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Sean Doolittle weighs in on baseball's netting problem

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Sean Doolittle weighs in on baseball's netting problem

Major League Baseball came all too close to experiencing an unthinkable tragedy Wednesday night in Houston.

The Astros were hosting the Cubs, and outfielder Albert Almora lined a foul into the stands, striking a young girl unable to protect herself. The crowd immediately fell silent, and it was difficult not choke up watching Almora and his teammates fall to the ground with emotion in the middle of a live game.

The incident highlights a problem Major League Baseball has been dealing with gradually for years: protecting its fans from screaming line drives that leave the field of play several times every game.

Given the severity of what happened Wednesday (the girl was immediately taken to the hospital), it became the latest chance for fans online to debate extending the safety nets further down the lines at ballparks.

The conversation wasn’t limited to fans; many Cubs and Astros weighed in during postgame availability, and other players around the league, including the Nationals’ closer, joined them.

The only reason some fans have protested is the idea that nets will be obtrusive to their view. Doolittle points out that the top priority for everyone involved, players included, is safety.

As usual, the thoughtful reliever brings up another interesting point: distance.

As modern ballparks have taken over the sport, fans are sitting closer and closer to the action. It makes for a more engaging experience, but of course, puts fans closer to harm’s way.

With the exception of a vocal minority of fans online, just about everyone involved agrees the league needs to take more action. The more players as well-respected as Doolittle speak up, the better chance that has of happening.

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Sean Doolittle speaks out against disbanding of several minor league affiliates

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Sean Doolittle speaks out against disbanding of several minor league affiliates

When Sean Doolittle speaks, it's usually a pretty good idea to listen.

The latest piece of news the Nationals' closer has weighed in on? The proposed changes to baseball's minor league system, in which several teams may lose their affiliations and 1,000 players -- not to mention countless local employees -- would lose their jobs.

Doolittle is responding to reports of incoming changes that would drastically alter the shape and, more importantly, scope of minor league baseball. 

In an era with rapidly-declining attendance and fan interest every year, it's confusing to Doolittle and others why Major League Baseball would take actions to limit exposure to thousands of fans.

Doolittle points out in his thread of tweets why this seems counter-intuitive to what baseball is trying to do in winning over young fans. At the end of the day, the decision comes down to money, which will ultimately hurt fans in more remote areas of the country.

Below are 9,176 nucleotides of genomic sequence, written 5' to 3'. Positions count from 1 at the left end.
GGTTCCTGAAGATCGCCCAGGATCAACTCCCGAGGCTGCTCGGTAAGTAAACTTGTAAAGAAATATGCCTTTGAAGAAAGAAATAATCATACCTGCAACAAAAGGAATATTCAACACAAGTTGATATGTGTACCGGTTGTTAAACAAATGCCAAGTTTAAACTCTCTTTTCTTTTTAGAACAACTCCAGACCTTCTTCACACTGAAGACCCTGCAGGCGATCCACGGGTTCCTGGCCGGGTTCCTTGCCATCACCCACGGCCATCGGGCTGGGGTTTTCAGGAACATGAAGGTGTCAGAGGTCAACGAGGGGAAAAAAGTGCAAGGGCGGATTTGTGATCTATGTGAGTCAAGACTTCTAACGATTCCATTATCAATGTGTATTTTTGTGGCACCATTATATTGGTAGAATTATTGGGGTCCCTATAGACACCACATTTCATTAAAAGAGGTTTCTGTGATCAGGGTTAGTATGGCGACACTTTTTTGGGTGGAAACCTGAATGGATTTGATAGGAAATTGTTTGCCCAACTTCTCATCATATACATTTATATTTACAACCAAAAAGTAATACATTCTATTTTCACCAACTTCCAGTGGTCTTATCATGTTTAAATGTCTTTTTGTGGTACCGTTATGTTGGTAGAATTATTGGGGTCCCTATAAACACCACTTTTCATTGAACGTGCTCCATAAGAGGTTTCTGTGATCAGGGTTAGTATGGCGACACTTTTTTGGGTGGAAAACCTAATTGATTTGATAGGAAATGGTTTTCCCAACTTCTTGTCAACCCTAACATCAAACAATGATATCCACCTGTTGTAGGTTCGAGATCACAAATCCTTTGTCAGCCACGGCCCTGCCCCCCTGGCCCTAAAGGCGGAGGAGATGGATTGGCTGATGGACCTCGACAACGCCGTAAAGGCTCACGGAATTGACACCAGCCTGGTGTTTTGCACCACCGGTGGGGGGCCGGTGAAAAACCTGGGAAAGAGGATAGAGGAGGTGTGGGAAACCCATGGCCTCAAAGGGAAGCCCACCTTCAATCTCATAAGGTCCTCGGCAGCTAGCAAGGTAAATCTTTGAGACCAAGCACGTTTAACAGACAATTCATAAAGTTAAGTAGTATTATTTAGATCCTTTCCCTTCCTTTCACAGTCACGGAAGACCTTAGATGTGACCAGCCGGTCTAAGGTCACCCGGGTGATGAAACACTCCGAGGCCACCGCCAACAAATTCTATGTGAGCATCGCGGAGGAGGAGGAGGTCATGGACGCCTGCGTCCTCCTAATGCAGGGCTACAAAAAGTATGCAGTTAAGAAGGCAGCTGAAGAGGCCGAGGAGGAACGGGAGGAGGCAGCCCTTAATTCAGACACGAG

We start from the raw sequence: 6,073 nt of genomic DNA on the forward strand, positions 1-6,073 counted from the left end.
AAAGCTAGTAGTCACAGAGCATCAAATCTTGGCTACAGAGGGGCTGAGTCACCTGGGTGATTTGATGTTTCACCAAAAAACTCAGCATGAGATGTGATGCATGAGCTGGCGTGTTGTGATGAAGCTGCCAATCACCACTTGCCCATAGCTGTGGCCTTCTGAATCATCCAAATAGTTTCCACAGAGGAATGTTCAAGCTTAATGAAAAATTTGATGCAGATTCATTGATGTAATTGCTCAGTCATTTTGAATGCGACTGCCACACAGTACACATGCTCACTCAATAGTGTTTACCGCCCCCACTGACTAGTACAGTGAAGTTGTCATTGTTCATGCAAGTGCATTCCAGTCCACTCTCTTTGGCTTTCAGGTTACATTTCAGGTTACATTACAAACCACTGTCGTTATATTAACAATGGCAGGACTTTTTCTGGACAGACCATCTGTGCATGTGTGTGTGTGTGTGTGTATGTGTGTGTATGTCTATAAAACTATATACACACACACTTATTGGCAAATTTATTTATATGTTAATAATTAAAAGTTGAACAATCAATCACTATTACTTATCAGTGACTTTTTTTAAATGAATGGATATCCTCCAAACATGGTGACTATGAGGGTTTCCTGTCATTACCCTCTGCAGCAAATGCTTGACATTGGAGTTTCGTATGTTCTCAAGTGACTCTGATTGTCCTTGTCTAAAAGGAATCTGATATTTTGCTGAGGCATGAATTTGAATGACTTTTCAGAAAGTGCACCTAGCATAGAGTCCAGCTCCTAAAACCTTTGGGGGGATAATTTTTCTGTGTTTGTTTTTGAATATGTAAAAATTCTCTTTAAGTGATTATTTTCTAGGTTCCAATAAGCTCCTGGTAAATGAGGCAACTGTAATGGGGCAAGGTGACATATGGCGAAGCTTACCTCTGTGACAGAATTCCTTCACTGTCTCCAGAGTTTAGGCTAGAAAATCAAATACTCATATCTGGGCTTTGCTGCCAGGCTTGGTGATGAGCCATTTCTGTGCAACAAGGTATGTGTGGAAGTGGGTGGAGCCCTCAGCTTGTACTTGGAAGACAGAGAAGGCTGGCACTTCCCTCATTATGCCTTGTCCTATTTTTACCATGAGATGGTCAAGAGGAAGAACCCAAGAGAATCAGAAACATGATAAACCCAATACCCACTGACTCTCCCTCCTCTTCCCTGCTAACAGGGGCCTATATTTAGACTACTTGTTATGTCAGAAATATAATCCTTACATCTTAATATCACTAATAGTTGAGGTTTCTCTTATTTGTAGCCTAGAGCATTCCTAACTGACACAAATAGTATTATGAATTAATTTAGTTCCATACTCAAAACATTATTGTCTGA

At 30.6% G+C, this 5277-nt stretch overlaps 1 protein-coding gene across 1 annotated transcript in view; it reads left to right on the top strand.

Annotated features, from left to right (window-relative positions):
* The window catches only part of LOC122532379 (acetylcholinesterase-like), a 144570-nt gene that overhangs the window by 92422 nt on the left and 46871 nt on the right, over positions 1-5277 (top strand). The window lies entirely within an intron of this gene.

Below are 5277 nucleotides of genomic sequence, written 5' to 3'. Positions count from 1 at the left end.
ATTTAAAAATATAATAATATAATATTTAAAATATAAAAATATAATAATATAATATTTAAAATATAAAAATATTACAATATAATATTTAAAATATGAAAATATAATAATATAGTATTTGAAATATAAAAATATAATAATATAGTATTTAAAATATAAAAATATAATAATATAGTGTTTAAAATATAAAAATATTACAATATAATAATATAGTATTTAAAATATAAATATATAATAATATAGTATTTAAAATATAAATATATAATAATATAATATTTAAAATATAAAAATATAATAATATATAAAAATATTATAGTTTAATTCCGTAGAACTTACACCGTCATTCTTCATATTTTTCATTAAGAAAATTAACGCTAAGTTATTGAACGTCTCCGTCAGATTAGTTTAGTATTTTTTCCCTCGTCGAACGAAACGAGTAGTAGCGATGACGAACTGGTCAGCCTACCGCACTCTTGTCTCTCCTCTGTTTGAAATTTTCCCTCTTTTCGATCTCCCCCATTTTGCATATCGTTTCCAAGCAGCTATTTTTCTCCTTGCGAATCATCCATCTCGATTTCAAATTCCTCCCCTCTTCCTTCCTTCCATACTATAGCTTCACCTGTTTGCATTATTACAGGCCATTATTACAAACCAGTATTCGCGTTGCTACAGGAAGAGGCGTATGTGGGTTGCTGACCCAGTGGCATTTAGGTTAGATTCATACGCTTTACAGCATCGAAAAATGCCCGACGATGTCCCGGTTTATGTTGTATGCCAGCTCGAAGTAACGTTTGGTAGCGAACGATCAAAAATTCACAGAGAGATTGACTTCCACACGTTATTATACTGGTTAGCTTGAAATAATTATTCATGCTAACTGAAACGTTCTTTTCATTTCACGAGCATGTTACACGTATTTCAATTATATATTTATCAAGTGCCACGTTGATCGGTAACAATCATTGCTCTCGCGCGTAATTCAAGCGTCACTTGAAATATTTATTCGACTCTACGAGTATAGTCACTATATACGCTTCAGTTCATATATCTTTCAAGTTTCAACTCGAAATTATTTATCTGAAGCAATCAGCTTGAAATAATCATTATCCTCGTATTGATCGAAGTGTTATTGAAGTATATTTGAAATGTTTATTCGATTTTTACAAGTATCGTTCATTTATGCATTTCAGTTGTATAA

The Nationals and Orioles would be impacted too. The Frederick Keys, Baltimore's Single-A affiliate, is on the chopping block despite some of the best attendance numbers and community efforts in their league. The Hagerstown Suns, the Nats' Single-A affiliate, are also potential victims.

Once again, baseball is having the wrong conversations when it comes to improving the sport. Hopefully cooler heads like Doolittle's prevail and local teams across the country can continue to operate, bringing baseball to new fans everywhere.

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Former Nationals first baseman Adam Dunn on MLB's 2020 Hall of Fame ballot

Former Nationals first baseman Adam Dunn on MLB's 2020 Hall of Fame ballot

The National Baseball Hall of Fame announced on Monday the 32 names that are on the 2020 ballot, and one former Nationals player was listed.

That would be first baseman Adam Dunn, who played for Washington for two seasons, 2009 and 2010. 

In his two seasons in the nation's capital, Dunn displayed the power that had only been seen by Alfonso Soriano before in a Nationals uniform. Dunn hit exactly 38 home runs in both seasons, topping 100 RBIs during both campaigns, too.

Of course, should Dunn be selected into the Hall of Fame, the Nationals would not be his primary team. The slugger spent the first eight seasons of his MLB career with the Cincinnati Reds, and spent three and a half seasons with the Chicago White Sox following his time in D.C.

2020 is Dunn's first year on the ballot. While he had a long, respectable career, it's unlikely he's voted in right away, if at all.

The Nationals still don't have a primary member in the Hall of Fame, as catcher Ivan "Pudge" Rodriguez is currently the only player in the Hall that sported a Curly W since the team relocated to Washington from Montreal in 2005.

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